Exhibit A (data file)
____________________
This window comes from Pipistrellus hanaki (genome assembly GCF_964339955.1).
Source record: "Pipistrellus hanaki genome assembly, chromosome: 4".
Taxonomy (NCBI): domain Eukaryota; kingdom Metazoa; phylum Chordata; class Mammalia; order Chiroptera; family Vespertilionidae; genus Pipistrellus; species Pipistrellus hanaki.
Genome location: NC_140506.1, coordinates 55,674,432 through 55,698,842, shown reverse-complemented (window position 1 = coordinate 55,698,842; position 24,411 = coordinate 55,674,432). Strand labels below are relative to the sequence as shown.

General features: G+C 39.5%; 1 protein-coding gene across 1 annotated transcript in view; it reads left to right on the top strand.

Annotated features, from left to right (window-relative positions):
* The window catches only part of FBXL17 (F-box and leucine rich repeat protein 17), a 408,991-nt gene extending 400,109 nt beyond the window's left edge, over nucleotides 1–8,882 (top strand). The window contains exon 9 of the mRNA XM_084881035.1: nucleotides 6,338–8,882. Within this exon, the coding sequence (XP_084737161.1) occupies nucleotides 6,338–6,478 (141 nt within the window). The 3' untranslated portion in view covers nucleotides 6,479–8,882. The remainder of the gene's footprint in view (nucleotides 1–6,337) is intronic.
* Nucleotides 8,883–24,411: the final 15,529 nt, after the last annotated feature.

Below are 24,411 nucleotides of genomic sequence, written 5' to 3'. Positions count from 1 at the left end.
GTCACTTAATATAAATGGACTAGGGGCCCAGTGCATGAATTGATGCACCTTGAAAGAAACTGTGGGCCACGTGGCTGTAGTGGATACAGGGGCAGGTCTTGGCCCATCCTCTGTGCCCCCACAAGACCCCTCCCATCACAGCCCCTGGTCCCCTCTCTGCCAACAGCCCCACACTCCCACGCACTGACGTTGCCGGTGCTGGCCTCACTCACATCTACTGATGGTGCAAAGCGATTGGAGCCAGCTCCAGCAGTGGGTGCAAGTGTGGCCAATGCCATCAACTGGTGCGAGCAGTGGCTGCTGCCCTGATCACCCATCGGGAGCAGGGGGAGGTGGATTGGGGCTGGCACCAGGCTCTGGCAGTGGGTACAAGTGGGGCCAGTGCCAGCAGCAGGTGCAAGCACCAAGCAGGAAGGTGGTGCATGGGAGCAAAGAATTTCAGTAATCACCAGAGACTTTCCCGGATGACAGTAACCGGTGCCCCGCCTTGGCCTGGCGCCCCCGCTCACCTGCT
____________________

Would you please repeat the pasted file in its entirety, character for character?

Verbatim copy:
This window comes from Pipistrellus hanaki (genome assembly GCF_964339955.1).
Source record: "Pipistrellus hanaki genome assembly, chromosome: 4".
Taxonomy (NCBI): domain Eukaryota; kingdom Metazoa; phylum Chordata; class Mammalia; order Chiroptera; family Vespertilionidae; genus Pipistrellus; species Pipistrellus hanaki.
Genome location: NC_140506.1, coordinates 55,674,432 through 55,698,842, shown reverse-complemented (window position 1 = coordinate 55,698,842; position 24,411 = coordinate 55,674,432). Strand labels below are relative to the sequence as shown.

General features: G+C 39.5%; 1 protein-coding gene across 1 annotated transcript in view; it reads left to right on the top strand.

Annotated features, from left to right (window-relative positions):
* The window catches only part of FBXL17 (F-box and leucine rich repeat protein 17), a 408,991-nt gene extending 400,109 nt beyond the window's left edge, over nucleotides 1–8,882 (top strand). The window contains exon 9 of the mRNA XM_084881035.1: nucleotides 6,338–8,882. Within this exon, the coding sequence (XP_084737161.1) occupies nucleotides 6,338–6,478 (141 nt within the window). The 3' untranslated portion in view covers nucleotides 6,479–8,882. The remainder of the gene's footprint in view (nucleotides 1–6,337) is intronic.
* Nucleotides 8,883–24,411: the final 15,529 nt, after the last annotated feature.

Below are 24,411 nucleotides of genomic sequence, written 5' to 3'. Positions count from 1 at the left end.
GTCACTTAATATAAATGGACTAGGGGCCCAGTGCATGAATTGATGCACCTTGAAAGAAACTGTGGGCCACGTGGCTGTAGTGGATACAGGGGCAGGTCTTGGCCCATCCTCTGTGCCCCCACAAGACCCCTCCCATCACAGCCCCTGGTCCCCTCTCTGCCAACAGCCCCACACTCCCACGCACTGACGTTGCCGGTGCTGGCCTCACTCACATCTACTGATGGTGCAAAGCGATTGGAGCCAGCTCCAGCAGTGGGTGCAAGTGTGGCCAATGCCATCAACTGGTGCGAGCAGTGGCTGCTGCCCTGATCACCCATCGGGAGCAGGGGGAGGTGGATTGGGGCTGGCACCAGGCTCTGGCAGTGGGTACAAGTGGGGCCAGTGCCAGCAGCAGGTGCAAGCACCAAGCAGGAAGGTGGTGCATGGGAGCAAAGAATTTCAGTAATCACCAGAGACTTTCCCGGATGACAGTAACCGGTGCCCCGCCTTGGCCTGGCGCCCCCGCTCACCTGCT